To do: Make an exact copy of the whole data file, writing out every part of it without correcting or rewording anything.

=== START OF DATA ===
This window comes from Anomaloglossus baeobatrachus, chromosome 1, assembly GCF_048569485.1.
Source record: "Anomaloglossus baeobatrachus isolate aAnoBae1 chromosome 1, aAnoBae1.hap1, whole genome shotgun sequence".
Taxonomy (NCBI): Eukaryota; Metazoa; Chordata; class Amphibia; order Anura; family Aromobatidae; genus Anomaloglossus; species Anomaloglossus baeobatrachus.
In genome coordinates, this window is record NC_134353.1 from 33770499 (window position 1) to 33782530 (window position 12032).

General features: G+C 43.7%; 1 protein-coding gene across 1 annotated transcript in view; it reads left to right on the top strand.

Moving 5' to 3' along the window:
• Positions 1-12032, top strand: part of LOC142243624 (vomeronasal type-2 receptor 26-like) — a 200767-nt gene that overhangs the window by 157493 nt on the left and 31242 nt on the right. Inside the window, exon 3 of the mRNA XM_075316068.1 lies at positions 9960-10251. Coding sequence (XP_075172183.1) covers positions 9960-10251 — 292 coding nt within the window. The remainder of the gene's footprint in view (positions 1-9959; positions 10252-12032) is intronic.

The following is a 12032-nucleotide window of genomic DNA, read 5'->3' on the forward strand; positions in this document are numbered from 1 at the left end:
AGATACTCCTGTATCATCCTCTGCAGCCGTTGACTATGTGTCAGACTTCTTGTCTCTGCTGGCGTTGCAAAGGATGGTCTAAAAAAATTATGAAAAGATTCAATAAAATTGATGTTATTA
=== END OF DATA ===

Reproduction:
This window comes from Anomaloglossus baeobatrachus, chromosome 1, assembly GCF_048569485.1.
Source record: "Anomaloglossus baeobatrachus isolate aAnoBae1 chromosome 1, aAnoBae1.hap1, whole genome shotgun sequence".
Taxonomy (NCBI): Eukaryota; Metazoa; Chordata; class Amphibia; order Anura; family Aromobatidae; genus Anomaloglossus; species Anomaloglossus baeobatrachus.
In genome coordinates, this window is record NC_134353.1 from 33770499 (window position 1) to 33782530 (window position 12032).

General features: G+C 43.7%; 1 protein-coding gene across 1 annotated transcript in view; it reads left to right on the top strand.

Moving 5' to 3' along the window:
• Positions 1-12032, top strand: part of LOC142243624 (vomeronasal type-2 receptor 26-like) — a 200767-nt gene that overhangs the window by 157493 nt on the left and 31242 nt on the right. Inside the window, exon 3 of the mRNA XM_075316068.1 lies at positions 9960-10251. Coding sequence (XP_075172183.1) covers positions 9960-10251 — 292 coding nt within the window. The remainder of the gene's footprint in view (positions 1-9959; positions 10252-12032) is intronic.

The following is a 12032-nucleotide window of genomic DNA, read 5'->3' on the forward strand; positions in this document are numbered from 1 at the left end:
AGATACTCCTGTATCATCCTCTGCAGCCGTTGACTATGTGTCAGACTTCTTGTCTCTGCTGGCGTTGCAAAGGATGGTCTAAAAAAATTATGAAAAGATTCAATAAAATTGATGTTATTA